Contaminated cough and paracetamol syrups imported into Gambia almost certainly caused the deaths of 66 children due to acute kidney injury, according to an investigation led by the United States Center for Disease Control and Prevention and Gambian scientists.
The links between the children's deaths and contaminated medicines first came to light in October, when the World Health Organization sent out an alert saying four cough syrups made by India's Maiden Pharmaceuticals Ltd contained toxic levels of diethylene and ethylene glycol and should be withdrawn.
The new investigation "strongly suggests" that medicines contaminated with the toxins, imported into Gambia, led to the cluster of acute kidney injury among 78 children. Most were aged under 2, and 66 died between June and September 2022. Four more children have since died, bringing the official toll up to 70.
Maiden has denied its drugs were at fault for the deaths in Gambia, and the Indian government has said the syrups showed no contamination when it tested them. Production at the factory was stopped in October, but the company is now seeking to restart work.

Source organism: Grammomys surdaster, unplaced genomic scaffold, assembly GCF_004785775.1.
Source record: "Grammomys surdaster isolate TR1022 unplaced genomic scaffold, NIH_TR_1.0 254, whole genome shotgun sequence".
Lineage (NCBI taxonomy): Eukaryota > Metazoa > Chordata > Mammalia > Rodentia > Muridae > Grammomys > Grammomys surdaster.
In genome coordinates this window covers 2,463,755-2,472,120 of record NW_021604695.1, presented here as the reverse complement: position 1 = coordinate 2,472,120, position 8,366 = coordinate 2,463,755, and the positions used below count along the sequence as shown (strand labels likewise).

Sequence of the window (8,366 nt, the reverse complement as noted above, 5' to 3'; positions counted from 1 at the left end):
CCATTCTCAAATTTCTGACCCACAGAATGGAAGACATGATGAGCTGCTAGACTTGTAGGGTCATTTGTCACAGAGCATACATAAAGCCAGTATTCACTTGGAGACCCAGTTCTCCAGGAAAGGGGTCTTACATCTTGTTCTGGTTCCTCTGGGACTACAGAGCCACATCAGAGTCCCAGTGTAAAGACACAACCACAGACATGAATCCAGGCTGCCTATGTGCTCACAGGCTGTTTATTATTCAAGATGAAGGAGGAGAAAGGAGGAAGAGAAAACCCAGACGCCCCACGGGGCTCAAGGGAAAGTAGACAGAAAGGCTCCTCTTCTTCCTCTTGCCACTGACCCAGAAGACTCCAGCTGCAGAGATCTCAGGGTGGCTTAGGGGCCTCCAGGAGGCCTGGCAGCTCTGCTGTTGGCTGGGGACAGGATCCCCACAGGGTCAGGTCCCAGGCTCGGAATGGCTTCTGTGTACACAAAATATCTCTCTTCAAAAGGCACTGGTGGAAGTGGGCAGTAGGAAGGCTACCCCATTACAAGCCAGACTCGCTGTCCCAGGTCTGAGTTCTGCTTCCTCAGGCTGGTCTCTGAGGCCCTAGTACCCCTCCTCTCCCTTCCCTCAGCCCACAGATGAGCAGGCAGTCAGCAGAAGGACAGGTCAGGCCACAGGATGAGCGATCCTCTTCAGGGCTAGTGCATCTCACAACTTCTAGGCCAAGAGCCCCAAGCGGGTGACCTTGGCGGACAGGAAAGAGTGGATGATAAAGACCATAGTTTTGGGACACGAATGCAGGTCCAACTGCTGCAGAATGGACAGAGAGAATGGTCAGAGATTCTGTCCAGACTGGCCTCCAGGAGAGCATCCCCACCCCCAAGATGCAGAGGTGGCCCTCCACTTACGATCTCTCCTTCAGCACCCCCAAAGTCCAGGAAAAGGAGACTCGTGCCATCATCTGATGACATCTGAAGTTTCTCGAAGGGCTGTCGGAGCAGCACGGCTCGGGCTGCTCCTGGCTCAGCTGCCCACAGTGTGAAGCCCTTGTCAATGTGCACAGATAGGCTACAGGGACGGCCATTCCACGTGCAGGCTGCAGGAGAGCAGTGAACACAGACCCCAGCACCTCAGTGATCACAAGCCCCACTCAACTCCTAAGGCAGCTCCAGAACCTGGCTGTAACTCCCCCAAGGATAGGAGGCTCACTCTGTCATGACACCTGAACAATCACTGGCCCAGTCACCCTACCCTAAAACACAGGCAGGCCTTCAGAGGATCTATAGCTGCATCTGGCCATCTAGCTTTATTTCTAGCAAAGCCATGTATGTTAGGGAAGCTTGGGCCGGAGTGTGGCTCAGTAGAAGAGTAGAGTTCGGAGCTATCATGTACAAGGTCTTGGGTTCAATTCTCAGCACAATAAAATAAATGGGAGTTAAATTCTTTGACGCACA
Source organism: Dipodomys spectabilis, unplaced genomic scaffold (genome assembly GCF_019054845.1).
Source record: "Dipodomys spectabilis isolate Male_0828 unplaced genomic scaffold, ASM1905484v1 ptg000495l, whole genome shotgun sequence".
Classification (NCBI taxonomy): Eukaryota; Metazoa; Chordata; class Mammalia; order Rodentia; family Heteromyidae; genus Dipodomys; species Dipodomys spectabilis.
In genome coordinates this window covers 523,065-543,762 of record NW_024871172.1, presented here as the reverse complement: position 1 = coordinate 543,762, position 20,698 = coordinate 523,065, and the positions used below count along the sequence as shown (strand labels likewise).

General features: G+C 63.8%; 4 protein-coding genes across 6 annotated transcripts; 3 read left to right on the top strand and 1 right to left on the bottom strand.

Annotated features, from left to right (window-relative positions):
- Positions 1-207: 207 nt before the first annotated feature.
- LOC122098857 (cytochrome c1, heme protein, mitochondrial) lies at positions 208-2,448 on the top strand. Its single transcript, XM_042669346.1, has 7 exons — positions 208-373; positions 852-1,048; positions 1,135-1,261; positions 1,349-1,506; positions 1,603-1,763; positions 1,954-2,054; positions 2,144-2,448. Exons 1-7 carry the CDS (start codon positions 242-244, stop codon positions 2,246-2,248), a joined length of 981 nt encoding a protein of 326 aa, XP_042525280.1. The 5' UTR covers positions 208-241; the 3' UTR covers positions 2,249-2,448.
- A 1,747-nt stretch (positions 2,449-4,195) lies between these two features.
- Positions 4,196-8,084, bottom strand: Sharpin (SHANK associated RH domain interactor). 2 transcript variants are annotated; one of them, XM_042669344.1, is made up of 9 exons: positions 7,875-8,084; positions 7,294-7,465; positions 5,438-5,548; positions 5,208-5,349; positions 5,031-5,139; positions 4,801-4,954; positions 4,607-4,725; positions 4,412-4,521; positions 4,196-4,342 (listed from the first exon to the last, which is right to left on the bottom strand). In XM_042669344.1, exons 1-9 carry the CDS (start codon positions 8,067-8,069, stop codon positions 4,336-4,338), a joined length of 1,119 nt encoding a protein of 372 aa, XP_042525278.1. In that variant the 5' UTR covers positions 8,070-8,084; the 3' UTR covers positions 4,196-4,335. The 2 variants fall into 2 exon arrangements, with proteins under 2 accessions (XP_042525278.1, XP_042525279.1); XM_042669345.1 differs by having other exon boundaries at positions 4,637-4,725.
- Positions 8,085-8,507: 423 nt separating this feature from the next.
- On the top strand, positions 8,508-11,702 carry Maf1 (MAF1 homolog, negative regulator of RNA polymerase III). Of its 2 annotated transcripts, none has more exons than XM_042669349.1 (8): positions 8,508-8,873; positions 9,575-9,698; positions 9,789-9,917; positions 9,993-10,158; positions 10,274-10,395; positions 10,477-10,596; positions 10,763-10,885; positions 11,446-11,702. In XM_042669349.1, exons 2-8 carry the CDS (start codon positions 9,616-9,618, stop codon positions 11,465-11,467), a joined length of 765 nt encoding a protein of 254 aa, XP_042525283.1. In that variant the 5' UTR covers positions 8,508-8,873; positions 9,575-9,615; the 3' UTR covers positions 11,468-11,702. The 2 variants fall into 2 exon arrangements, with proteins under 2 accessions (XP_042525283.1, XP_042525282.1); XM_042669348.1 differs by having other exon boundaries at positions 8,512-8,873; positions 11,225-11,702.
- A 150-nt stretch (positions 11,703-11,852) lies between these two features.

The report, published in the New England Journal of Medicine on Thursday, reached its conclusions by looking at medical records of patients where available, as well as interviews with their parents and caregivers. It also says other evidence, such as the tests of the medicines, the wide geographic spread of the cases, and the fact that the illness did not spread to adults, pointed towards a toxin rather than an infectious agent.
There have been a number of poisonings linked to diethylene and ethylene glycol in the past in countries including Haiti and Nigeria, but the report says this is the first known incident when imported medicines were at fault rather than domestically developed drugs.
"This likely poisoning event highlights the potential public health risks posed by the inadequate quality management of pharmaceutical exports," the report said.
Since the deaths in Gambia, 201 children have also died in Indonesia, and 19 in Uzbekistan, linked to different manufacturers' contaminated cough syrups.